Thursday, March 14, 2013

Writers: How Do You Measure Success?

I happened across this provocative little piece on Reddit and it got me thinking. How do you define success as a writer? What does it mean to you to "make it"?

To be fair, while I found this post cynical and even a bit incindiery, I can't deny its core message; a great deal of us will never achieve mainstream success. Not for lack of talent, mind you, at least not in my opinion.  As Jeff Bridges said in Tron Legacy; "Life has a way of moving you past wants and hopes."

Sometimes we allow life to take away our dreams. We put priority on family, children, responsibilities, and before you know it, those dreams of book signings and Neil Gaiman-like fan bases have fallen by the wayside.

I've never measured my success as writer by financial gain. In fact, I think if you're writing solely to make money, you're in for a world of disappointment.
I've been in a situation where the only way I would keep a roof over my head and eat was by writing. It's the most difficult undertaking on the planet. You learn to function without sleep. It's not a pace I'd recommend, nor one I'm eager to return too.

However, making money is not how I define success. Money finds its way to the ambitious.

Having a complete stranger shout out across social networking that they love my stories, even naming creatures I made up, that's the most awesome feeling in the world. 

Having the same people, people I didn't know before I started writing, comment on my blog and tell me how much they enjoy my work. Or seeing another subscriber pop up. Or seeing my work shared across the internet.

That, to me, is successful. When people find you solely through your talent, and praise you and respect you for it, that is success. When you're viewed as an authority on your subject, that is success.

That also means, countering the article I referenced at the start of this post, that I'm not alone.

So writers, I say to you, it's true. The odds are against you. The chances are high that you will never achieve the type of success that Rowling, King, Gaiman, and even the much-reviled Meyer has.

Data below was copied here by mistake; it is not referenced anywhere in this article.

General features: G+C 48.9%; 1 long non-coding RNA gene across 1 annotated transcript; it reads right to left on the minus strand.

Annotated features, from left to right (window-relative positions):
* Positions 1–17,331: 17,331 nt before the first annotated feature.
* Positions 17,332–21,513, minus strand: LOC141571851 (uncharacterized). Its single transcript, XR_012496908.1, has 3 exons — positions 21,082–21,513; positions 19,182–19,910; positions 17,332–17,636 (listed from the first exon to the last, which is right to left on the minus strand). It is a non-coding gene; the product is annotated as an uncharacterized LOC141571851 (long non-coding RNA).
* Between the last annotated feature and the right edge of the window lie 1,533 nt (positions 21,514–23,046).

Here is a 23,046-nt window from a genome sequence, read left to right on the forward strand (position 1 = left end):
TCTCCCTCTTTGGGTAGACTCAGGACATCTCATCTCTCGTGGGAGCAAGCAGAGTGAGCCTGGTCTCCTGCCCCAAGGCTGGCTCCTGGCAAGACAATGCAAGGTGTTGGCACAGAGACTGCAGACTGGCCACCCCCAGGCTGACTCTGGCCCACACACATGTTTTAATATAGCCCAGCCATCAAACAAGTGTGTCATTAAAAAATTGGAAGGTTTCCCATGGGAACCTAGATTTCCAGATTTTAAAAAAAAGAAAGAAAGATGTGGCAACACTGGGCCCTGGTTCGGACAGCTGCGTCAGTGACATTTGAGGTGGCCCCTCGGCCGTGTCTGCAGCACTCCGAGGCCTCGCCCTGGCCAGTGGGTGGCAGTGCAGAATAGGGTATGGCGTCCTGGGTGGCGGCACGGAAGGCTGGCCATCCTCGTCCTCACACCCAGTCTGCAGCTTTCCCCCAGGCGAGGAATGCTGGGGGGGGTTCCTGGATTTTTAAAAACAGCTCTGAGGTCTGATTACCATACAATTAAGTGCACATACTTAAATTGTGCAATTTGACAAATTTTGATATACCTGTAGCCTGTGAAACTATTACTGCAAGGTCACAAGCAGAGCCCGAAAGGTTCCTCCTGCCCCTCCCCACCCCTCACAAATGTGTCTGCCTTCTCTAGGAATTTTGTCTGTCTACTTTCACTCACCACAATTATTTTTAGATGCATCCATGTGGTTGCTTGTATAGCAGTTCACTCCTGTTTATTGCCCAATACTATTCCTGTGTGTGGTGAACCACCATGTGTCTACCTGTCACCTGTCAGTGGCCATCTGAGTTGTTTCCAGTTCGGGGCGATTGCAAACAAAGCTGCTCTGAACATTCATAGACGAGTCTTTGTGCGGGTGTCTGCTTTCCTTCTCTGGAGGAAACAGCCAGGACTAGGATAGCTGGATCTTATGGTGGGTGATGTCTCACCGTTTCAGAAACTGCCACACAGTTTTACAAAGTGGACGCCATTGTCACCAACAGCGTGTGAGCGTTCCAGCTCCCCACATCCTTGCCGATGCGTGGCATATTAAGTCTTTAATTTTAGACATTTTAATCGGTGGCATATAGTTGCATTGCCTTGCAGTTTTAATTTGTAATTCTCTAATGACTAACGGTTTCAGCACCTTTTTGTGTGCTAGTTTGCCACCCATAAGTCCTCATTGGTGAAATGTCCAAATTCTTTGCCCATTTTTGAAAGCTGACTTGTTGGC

That is not to say that you can't do it. Quite the contrary, if you're talented, and willing to endure every heartache, failure, and rejection that rains down upon you, then you have what it takes. You can do it.

And I guarantee you, as one who's made the mistakes and kept going, if you persist, if you never, ever give up, and commit yourself to your craft and the betterment of what you do and who you are, I promise you; you will not die alone.

You may, or may not, achieve mainstream success. Bear in mind that all of these people, Neil Gaiman, Stephen King, JK Rowling, and Stephanie Meyer (hey, love it or hate it, Twilight is a massive success) were all beginners just like us.  If they can, you can.

But if you stick with it, you'll see results, I promise.

Thanks for reading, and good luck. 


Lissa Bryan said...

I feel successful at this point. I imagine others might laugh at it, because it's small potatoes, indeed, but it's all I wanted.

I've only just started in my writing career (my first book was published in October)and I'm fortunate enough to have already reached a point where I'm content. Anything after this is just icing on the cake.

Avery Tingle said...

Amen to that, and congratulations on your publication. :-)

Oliver Delgaram-Nejad said...

Couldn't agree more. I read the Reddit article and I have to say, I found it narrow-sighted at best. I've found it to be a mixture of relentless hard work, involving yourself with the industry and the education system, build contacts through personally meeting people face to face, its a huge melting pot that requires a mixture of skills, let alone writing talent. Of course, certain opportunities tend to propel people into fame, but like you say, writing for financial gain is a counterproductive writing attitude in the first place. Thank you for your honest and considered article, in the face of quite a bitter attempt at professional realism re: the industry and its lack of opportunity.

Avery Tingle said...

Thank you very much, and well put.

Edward Giles Brown said...

Thank you for reading and linking to my blog post. While I consider myself a stoic, not a cynic, I am very much flattered by the description of incendiary.

The most typical response to that post is that I'm cynical, jaded, etc., which misses the main overall point about what defines success, which you thankfully understand.

Avery Tingle said...

You're welcome. I wanted to reply in a manner that wasn't offensive or condemning. I understood the point you were trying to make, I wanted to present a lighter side to the argument. I do agree with the fact that hard work really is the only way anyone will succeed in this life. Thanks for reading and commenting. Nice to meet you.